Written by Jameson Dow for electrek
Hyundai will stop selling any cars with ICE engines in them, including plug-in hybrids, in Norway starting 2023.
Norway has been leading the charge in vehicle electrification for some time, well ahead of the rest of the world in EV market share percentage. Virtually all vehicles in the country have a plug nowadays, with ICE-only vehicles only holding on to a meager few percent of the market.

The decline of gasoline-powered vehicles has been so drastic that despite Norway’s goal to end gas vehicle sales by 2025, the country is already teetering on meeting that goal several years early. There is still a trickle of cars being sold without plugs in them, and we expect that to continue for some time, but for practical purposes, Norway is hovering very close to its goal.

Last year, 64.5% of cars sold in Norway were all-electric, up 10% from the previous year, and this year those numbers are up even further. We’ll get a final number in a couple days, but BEV market share should be just above 80%, with PHEV market share at 10% or so, and petrol- and diesel-only vehicles at 4-5% each.

Notably, PHEV market share has been dropping significantly this year compared to last year, while non-plug cars are holding relatively steady in the high single digit percentages.

So, most manufacturers are still selling cars with engines in them in the country. They may be selling in very small amounts, but you can still get something with an engine in it if you need a niche application. That said, even Svalbard Post has gone all-electric with its medium-duty postal vehicles, so there aren’t a lot of niches left that EVs won’t serve.
And, engine availability won’t last for long if Hyundai has something to say about it. The company stopped selling cars without plugs on them starting 2020 – it would still sell plug-in hybrids, but no petrol-only vehicles. Now, it’s ending even PHEV sales, and transitioning to only fully electric cars.
We have great faith in our model portfolio, and now that we have launched the all-new IONIQ 6, the time has come to sell only all-electric cars in the Norwegian market. IONIQ 5 and KONA Electric have long since taken positions as some of the most popular cars in the market, and we are confident that our pure electric cars will bring us continued success into the future.

Thomas Rosvold, Managing Director, Hyundai Motor Norway
These plug-in hybrids represented 7% of Hyundai’s sales in 2022, and electric cars have consistently accounted for over 90% of Hyundai’s Norway sales in recent years.

So, leaving behind those last few percent of hybrids won’t make an enormous difference to the bottom line and will help the company focus its messaging, sales, and logistics around what is obviously making up the bulk of its sales in the nation.

According to Hyundai, its Ioniq 5 is the fifth best-selling car in Norway this year, and Hyundai is the brand that Norwegians most associate with electrification – at least, if you don’t count electric-only startups like Tesla, which just set an all-time Norwegian sales record with the Model Y.

This is the first market where Hyundai will sell only all-electric cars. Hyundai isn’t the first company to announce a similar move, but it’s one of few. Volvo made a similar announcement at the beginning of this year, stating that it would shift to only BEV and PHEV sales in Norway by 2023. VW says it will only sell BEV cars, with no plug-in hybrids, in Norway starting in 2024.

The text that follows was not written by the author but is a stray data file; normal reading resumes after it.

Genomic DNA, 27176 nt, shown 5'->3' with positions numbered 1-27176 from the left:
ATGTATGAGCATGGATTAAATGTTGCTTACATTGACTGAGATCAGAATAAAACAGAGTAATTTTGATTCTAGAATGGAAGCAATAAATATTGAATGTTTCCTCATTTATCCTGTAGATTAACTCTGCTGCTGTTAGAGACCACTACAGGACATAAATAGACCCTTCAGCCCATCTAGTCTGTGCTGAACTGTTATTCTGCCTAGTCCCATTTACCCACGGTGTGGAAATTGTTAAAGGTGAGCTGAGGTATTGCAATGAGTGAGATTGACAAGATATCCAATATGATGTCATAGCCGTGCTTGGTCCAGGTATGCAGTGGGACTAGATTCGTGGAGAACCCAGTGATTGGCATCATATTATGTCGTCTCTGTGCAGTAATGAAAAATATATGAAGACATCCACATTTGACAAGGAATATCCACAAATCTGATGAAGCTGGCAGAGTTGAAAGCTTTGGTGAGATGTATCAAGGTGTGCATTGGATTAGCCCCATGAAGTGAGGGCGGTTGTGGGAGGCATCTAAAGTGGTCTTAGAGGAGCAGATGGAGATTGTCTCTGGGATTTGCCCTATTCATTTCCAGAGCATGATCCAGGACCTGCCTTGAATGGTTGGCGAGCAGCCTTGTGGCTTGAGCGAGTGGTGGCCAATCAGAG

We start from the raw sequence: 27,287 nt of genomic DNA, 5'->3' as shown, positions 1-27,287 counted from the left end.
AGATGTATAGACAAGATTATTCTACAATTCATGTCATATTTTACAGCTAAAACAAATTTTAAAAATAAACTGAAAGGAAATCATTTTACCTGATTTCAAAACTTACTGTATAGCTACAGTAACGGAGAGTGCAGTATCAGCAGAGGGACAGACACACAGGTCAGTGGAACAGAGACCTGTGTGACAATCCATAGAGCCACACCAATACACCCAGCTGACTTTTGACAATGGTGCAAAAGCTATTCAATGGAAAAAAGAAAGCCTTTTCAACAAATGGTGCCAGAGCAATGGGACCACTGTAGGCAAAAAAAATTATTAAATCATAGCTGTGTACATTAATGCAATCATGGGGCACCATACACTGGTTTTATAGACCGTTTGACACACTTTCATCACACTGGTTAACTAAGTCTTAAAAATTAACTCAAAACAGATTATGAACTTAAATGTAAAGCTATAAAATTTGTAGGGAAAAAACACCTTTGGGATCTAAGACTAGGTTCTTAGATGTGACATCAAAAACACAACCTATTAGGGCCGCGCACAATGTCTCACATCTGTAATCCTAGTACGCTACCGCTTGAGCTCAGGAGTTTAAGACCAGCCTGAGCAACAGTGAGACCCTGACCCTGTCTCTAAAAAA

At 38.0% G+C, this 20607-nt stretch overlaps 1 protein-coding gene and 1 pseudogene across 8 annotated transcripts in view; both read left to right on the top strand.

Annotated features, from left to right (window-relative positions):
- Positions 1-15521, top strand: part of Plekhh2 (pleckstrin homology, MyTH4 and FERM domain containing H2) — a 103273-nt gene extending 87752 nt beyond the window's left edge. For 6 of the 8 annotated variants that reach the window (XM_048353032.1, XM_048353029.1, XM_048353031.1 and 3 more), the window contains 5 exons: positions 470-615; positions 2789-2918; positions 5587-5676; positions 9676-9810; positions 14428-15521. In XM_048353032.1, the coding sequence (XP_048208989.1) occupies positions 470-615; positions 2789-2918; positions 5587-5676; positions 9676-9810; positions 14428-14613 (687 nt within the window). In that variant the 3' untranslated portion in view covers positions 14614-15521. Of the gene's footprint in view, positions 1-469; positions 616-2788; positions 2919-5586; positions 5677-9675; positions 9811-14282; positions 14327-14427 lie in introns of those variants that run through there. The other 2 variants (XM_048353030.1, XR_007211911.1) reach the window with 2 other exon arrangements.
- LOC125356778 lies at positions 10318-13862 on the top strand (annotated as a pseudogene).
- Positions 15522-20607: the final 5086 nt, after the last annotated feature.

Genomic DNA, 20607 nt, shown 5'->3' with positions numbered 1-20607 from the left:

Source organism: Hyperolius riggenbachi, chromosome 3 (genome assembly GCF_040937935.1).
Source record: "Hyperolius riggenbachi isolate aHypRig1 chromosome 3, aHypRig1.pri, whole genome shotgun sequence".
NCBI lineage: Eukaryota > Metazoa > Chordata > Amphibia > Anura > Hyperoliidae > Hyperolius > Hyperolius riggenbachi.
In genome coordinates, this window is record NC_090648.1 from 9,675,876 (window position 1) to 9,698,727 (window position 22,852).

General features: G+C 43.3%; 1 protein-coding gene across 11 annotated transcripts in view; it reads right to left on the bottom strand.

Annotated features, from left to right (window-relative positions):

This puts Hyundai ahead of both of these companies in terms of commitment, either in scope or in timeline.

Electrek’s Take

This is the first traditional ICE manufacturer that we can think of that has stopped sales of all vehicles with an internal combustion engine in them. There are of course startups like Tesla and Rivian, and sub-brands like Polestar, but it’s quite a statement for an entire company to stop selling engines. If you can remind us of another (we don’t get every Norwegian press release), let us know in the comments.

Yes, it’s just in one sales territory, and the writing was on the wall anyway since it’s clear that BEVs have taken over the country, but leaving behind engines is still a big step for an auto manufacturer, especially considering that most automotive IP has been outsourced to suppliers and engines are one of the few car parts that manufacturers do themselves anymore.

But the main point that I like to highlight with Norway is that the country set and met its goals early. Despite having the earliest all-electric goal in the world, 2025, the country seems to be meeting it pretty handily. That’s why when other places set unambitious goals like 2035 (or even later), on the one hand I wonder why they couldn’t have set an earlier goal, but on the other hand, I remind myself that there is a reasonable chance those goals are met earlier than expected.

Incidentally, Norway’s current 80%+ BEV share is just about enough to meet California’s 2035 gas car ban, which will actually allow 20% of vehicles to be plug-in hybrids. It won’t allow any non-electrified vehicles, but considering Norway is already at 80% EV, hopefully California will be able to get there soon enough.

You can read the original article from electrek here.